toll roads

  • Bidding Pickett farewell, longtime transportation taxpayer ally retires

    Farewell: Pickett’s love for transportation and sticking up for taxpayers will be sorely missed
    By Terri Hall
    December 26, 2018

    Pickett Joe jpg 800x1000 Move Texas ForwardRetiring Texas State Representative Joseph Pickett (D - HD 79) is one in a million. Truly there is no one in the Texas House who undertook transportation as a matter of personal study with the aim of improving every step of the process for both the government agencies in charge of delivering projects and also for the forgotten taxpayer like Joe Pickett. He announced his retirement right before Christmas citing his battle with cancer and the need to fully recover without the rigors of a legislative session. It’s truly a devastating loss for the people of Texas. Here’s why.

    No one knows Texas transportation like Pickett, and there is no one currently in the Texas House who can come close to replacing his depth of knowledge and expertise anytime soon. He’s been in the Texas House since 1995, serving first on the House Appropriations Subcommittee on Transportation then on the Transportation Committee itself, eventually chairing the committee for two sessions.

    Pickett not only served on his local Metropolitan Planning Organization (MPO) in El Paso as a councilman, but also during most of his tenure in the Texas House. He also served as Chair of the El Paso MPO for several terms. Local MPOs are where the nitty gritty of transportation projects take place. These boards, comprised of local elected officials and transportation agency officials, decide which local projects get priority over others and where gas tax dollars and transportation funds get allocated. Ever since the Rick Perry ‘toll everything so we can generate new revenue and not call it a tax’ began, the MPOs often decide whether or not a road project is tolled. Those are fighting words for many Texans faced with high monthly toll bills that approach the level of a property tax bill for many families in urban areas. Pickett had the savvy and finesse to challenge TxDOT, toll agencies, and MPOs about various toll project decisions and discern whether or not it was truly warranted or just a potential cash cow for an unaccountable agency.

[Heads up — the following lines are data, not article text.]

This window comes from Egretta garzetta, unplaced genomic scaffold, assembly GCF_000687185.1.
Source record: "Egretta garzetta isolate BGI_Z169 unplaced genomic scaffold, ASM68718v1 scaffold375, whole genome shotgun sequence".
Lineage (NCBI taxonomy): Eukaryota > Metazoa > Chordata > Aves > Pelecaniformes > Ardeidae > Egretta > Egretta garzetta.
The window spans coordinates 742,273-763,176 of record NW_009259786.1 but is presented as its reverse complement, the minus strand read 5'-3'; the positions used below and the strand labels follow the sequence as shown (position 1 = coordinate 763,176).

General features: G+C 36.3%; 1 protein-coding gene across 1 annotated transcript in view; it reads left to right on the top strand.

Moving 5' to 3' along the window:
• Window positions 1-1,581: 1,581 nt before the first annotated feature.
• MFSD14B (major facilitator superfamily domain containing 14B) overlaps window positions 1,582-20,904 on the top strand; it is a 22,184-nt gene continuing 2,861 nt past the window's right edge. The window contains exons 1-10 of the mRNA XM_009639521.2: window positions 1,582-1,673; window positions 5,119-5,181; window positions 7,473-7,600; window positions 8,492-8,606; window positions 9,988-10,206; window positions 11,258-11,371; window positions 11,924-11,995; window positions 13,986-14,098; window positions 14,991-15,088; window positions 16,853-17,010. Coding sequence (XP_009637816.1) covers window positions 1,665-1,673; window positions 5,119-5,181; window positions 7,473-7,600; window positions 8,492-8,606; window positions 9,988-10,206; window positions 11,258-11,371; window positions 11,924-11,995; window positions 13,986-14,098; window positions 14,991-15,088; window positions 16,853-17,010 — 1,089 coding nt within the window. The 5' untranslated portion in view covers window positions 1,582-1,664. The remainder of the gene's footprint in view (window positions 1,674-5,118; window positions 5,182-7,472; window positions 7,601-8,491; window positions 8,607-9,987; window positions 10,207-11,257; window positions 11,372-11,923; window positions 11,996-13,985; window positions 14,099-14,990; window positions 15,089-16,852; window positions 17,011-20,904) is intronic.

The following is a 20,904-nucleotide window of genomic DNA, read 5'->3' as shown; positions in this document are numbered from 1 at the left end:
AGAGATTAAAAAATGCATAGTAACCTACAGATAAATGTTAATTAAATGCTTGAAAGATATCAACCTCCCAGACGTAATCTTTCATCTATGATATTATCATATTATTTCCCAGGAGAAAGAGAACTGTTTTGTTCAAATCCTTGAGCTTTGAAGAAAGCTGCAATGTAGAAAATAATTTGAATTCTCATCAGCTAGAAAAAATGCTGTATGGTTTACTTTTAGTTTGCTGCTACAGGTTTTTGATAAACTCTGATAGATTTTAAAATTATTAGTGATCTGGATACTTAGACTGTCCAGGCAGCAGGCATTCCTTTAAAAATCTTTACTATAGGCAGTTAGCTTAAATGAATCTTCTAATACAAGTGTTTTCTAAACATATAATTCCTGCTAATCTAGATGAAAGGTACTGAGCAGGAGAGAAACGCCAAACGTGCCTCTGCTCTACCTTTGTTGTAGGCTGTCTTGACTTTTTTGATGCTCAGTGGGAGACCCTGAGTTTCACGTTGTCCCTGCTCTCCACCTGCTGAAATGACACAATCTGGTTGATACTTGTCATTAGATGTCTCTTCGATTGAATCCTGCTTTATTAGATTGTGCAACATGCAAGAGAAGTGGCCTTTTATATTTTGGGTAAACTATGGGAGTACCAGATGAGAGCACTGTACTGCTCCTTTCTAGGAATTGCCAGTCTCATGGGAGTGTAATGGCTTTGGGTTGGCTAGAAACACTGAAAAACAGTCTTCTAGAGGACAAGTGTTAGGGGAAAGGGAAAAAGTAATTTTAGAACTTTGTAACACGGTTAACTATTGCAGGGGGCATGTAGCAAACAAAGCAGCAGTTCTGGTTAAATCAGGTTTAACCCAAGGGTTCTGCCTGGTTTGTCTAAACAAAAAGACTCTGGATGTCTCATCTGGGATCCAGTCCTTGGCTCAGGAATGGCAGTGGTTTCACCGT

• BOMBSHELL: Senators find out tolls charged on roads that are paid for

    Sparks fly as senators discover numerous toll roads with no debt on them, prompts call to remove tolls
    By Terri Hall
    September 15, 2016

    It’s not often that the very sleepy subject of transportation offers a fiery discussion, but yesterday’s Senate Transportation Committee meeting did not disappoint. In a rare olive branch extended to grassroots anti-toll advocacy groups, Texans Uniting for Reform and Freedom and Texans for Toll-free Highways, Chairman Senator Robert Nichols invited them to address the committee about one of its interim studies - a study on the elimination of toll roads.

    Just the title evokes strong emotions on both sides of the issue, and those emotions were in plain view Wednesday. Texas Department of Transportation (TxDOT) Executive Director James Bass laid out the numbers of how much it would cost to retire tolls on roads built with state funds. Let me say that again, toll roads that were built with state money. That means gasoline taxes and other state funds were used to build the road, but Texas drivers are being charged again, through tolls, to use it — a double tax scheme.
  • Chair wants tolls to come off, says tolls cause congestion

    Transportation Chair wants tolls to come down, insists tolls cause congestion
    By Terri Hall
    August 31, 2016

    As toll weary Texans anxiously await Governor Greg Abbott’s promise to fix our roads without tolls to come to fruition, House Transportation Committee Chair Joe Pickett is one of the few taking action to make it happen. At yesterday’s House Transportation Committee meeting, Pickett continued his war against toll ‘managed’ lanes on several fronts.

    First, he argued that tolls are actually causing congestion on some roads.

    “Toll projects actually exacerbate congestion. The one in my community does,” proclaimed a determined Pickett. Pickett’s referring to the Cesar Chavez Border Highway toll managed lane project where only 6% of traffic utilizes the lanes, leaving 94% of commuters stuck in congestion.